Although I had met her twice before, I recently had the opportunity to spend some time at the 2010 BAodn conference with Beth Waitkus, the director of the Insight Garden Program (IGP) at San Quentin State Prison, and I was struck by the profound nature (no pun intended) of what she and the program’s volunteers, supporters and inmate participants are doing.
Beth is a quiet, dignified and unassuming person, but I had the distinct impression that she is completely present to whatever she is doing and whomever she is with.
We were in an “open space” discussion group that had been convened on the subject of getting “regular people” involved in processes. Beth spoke eloquently about the participants in the IGP and the stages they go through in becoming involved and engaged in their classroom and “business” discussions. It seemed to me that an important aspect of the process was the earning of the participants’ trust that it was safe to speak honestly and that their input was valued. A transformation occurs as participants learn to not only value and respect their own input but also that of others.
This would be a significant accomplishment in a business setting, where there can be many obstacles and barriers to engaged participation, but in a prison setting it is nothing short of astounding. And it shows us that even when there are significant constraints, amazing things can be accomplished – like a dandelion growing out of a crack in the sidewalk, or a lily growing high in the crotch of a tree.
What, you might be asking, IS the Insight Garden Program? The Insight Garden Program (IGP) operates a 1,200-square foot organic garden in San Quentin’s medium-security prison yard. The IGP website says:
“The Insight Garden Program (IGP) provides rehabilitation to self-selected prisoners through the process of organic gardening. Through the act of caring for plants, the qualities of responsibility, discipline and mindfulness transfer to the interpersonal realm – by growing plants, people also “grow”… In our classes, men learn about landscaping and gardening, including (but not limited to): Planning, budgeting and design, irrigation, soil amendment, seasonal garden maintenance, and plant ID and propagation. By working in an organic flower garden, men also … (develop) an awareness of their connection to and impact on the world around them. They learn about the interconnectedness of human and ecological systems and how the principles of the natural world, such as diversity and cooperation, transfer to all levels of human systems.”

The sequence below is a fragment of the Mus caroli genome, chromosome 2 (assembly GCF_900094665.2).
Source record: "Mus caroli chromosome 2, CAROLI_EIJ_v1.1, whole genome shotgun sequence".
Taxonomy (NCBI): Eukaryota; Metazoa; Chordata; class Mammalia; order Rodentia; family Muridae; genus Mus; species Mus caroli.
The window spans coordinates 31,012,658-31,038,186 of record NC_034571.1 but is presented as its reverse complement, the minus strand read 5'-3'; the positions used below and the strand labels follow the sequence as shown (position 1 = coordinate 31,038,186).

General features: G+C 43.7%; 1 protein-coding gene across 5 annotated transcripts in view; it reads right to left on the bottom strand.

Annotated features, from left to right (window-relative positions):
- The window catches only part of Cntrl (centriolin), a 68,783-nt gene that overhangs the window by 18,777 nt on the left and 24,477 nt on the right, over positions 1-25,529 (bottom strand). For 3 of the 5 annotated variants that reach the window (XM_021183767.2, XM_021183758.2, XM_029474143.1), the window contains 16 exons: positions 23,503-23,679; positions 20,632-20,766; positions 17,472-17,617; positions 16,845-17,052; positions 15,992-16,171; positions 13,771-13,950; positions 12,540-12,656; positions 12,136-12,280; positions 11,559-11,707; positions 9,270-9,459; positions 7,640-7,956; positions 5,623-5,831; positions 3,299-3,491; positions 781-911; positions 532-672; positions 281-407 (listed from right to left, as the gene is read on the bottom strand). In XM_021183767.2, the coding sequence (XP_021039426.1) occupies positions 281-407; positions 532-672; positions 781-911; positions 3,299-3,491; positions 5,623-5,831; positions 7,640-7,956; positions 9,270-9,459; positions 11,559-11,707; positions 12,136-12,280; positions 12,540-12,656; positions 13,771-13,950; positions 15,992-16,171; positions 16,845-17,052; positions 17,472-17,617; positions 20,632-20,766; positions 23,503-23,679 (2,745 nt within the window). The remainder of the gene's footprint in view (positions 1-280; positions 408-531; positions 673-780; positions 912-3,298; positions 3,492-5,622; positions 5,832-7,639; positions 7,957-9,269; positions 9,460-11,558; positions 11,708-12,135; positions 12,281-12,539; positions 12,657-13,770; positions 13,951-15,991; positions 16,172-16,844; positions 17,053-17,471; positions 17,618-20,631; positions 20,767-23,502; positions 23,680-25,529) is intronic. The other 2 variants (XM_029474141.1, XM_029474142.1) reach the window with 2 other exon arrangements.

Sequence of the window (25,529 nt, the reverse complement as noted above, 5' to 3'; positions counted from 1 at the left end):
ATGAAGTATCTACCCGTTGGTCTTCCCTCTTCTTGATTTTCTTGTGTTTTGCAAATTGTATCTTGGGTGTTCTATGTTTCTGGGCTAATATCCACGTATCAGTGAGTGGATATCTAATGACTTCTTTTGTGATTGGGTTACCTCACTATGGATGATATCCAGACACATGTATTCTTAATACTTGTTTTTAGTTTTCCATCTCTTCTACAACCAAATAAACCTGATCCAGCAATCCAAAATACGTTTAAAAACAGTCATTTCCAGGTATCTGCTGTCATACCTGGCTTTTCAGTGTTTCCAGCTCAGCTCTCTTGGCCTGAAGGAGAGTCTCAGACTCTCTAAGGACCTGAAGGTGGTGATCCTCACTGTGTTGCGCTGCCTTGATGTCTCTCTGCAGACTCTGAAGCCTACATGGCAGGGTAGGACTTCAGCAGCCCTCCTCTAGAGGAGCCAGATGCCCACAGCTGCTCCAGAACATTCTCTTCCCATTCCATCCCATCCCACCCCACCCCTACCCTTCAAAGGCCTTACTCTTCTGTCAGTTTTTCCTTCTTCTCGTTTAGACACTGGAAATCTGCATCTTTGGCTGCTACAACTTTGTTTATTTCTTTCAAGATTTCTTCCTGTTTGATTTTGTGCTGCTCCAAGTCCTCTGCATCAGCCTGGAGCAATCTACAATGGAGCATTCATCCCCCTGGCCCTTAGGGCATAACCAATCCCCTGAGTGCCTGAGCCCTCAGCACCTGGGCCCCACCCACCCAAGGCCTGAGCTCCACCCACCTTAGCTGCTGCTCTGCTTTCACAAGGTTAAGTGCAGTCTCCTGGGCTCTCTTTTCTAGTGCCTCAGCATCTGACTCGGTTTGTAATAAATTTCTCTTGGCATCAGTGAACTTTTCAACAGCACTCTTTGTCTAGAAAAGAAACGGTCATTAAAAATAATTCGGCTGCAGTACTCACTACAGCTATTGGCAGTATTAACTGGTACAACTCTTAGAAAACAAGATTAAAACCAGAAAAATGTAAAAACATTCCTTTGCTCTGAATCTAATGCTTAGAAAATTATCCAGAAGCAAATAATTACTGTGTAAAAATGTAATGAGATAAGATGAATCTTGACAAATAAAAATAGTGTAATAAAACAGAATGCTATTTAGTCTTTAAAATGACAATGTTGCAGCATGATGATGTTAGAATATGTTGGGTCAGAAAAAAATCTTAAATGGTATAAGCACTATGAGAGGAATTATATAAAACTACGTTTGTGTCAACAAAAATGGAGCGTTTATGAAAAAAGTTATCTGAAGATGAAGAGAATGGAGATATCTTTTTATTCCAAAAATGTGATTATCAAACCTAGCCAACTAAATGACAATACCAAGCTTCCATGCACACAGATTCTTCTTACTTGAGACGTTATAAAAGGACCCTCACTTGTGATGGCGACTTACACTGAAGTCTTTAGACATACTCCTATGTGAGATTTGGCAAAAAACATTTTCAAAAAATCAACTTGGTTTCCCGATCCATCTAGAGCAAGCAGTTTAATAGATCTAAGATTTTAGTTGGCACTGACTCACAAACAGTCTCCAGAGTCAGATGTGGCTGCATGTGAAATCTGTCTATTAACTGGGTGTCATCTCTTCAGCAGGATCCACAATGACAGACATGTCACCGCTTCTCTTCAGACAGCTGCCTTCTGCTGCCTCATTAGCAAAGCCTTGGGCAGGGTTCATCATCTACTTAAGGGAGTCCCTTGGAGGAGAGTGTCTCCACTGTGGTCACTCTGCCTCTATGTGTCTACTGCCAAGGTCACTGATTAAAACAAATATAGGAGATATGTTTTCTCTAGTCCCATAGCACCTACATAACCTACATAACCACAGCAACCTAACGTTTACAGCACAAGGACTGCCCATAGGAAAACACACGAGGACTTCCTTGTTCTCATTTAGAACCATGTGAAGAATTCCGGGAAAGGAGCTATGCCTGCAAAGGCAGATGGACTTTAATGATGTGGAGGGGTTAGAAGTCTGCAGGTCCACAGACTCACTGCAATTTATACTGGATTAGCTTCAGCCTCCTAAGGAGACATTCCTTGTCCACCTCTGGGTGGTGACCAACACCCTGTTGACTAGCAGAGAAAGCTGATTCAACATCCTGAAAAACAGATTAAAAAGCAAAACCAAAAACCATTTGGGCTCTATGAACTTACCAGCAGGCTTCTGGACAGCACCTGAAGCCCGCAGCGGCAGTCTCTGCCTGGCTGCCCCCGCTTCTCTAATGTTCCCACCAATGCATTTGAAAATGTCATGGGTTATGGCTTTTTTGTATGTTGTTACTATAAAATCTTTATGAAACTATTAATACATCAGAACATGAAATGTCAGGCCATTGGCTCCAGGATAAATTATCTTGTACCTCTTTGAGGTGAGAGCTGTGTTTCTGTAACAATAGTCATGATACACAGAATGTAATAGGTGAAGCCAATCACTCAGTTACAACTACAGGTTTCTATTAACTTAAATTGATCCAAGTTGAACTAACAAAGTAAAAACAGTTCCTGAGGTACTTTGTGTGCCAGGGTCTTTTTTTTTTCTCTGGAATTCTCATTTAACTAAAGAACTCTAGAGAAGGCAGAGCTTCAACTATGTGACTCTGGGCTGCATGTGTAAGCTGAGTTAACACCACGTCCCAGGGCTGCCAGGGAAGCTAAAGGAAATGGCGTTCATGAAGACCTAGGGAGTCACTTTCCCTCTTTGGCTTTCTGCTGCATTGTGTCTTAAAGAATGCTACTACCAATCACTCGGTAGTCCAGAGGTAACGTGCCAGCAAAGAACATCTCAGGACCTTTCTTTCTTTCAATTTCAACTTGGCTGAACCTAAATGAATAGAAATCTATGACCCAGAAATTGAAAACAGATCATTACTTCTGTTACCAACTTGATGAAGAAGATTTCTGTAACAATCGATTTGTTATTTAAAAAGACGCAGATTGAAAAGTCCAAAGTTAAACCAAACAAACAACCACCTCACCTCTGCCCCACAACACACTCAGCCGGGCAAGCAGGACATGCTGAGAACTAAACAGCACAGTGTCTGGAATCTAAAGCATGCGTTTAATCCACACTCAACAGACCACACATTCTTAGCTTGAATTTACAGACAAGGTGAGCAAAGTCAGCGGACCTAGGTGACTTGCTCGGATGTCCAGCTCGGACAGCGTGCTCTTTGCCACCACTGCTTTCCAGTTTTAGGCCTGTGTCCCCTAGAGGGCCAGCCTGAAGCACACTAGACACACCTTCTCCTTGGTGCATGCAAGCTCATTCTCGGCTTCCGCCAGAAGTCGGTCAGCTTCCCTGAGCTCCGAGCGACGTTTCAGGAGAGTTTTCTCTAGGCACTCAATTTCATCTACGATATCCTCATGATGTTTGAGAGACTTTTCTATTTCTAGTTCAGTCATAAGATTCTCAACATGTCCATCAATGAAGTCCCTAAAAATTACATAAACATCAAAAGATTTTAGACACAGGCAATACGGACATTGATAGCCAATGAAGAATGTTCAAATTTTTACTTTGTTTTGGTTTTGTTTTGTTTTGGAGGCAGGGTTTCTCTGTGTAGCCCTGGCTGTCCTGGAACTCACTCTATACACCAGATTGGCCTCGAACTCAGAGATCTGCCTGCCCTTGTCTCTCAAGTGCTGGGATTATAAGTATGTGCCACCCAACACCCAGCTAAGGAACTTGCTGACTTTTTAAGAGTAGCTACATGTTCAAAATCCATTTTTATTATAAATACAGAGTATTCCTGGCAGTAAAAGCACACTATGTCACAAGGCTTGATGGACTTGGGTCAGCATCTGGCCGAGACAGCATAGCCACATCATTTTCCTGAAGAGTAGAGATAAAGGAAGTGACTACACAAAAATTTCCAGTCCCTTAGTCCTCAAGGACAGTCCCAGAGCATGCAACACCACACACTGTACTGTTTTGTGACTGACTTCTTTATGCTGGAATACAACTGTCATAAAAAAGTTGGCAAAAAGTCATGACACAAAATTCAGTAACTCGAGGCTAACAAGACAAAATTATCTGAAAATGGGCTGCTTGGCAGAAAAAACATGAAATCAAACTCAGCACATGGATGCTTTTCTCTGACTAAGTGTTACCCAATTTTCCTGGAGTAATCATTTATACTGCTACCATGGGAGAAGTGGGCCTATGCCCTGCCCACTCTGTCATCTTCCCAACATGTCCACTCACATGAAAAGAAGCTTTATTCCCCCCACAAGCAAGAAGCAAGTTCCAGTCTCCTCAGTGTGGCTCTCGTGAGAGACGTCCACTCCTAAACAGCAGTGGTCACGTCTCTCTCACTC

Pretty neat stuff, isn’t it? But it relies upon a fairly radical basic assumption, that the participants in the program can learn, can change, and have something worthwhile to contribute. That is radical in many organizations, let alone in a prison setting.
Has Beth made a significant change to the prison system? Hard to say. But programs such as this certainly give Sacramento something to think about. Has she made a significant change to one aspect of that system and, perhaps most importantly, to the lives of program participants and the systems they enter upon release? Yes, indeed.
Now that’s what I call a grassroots change.
If she can do that in a prison, perhaps there is hope for other organizations as well. I wonder…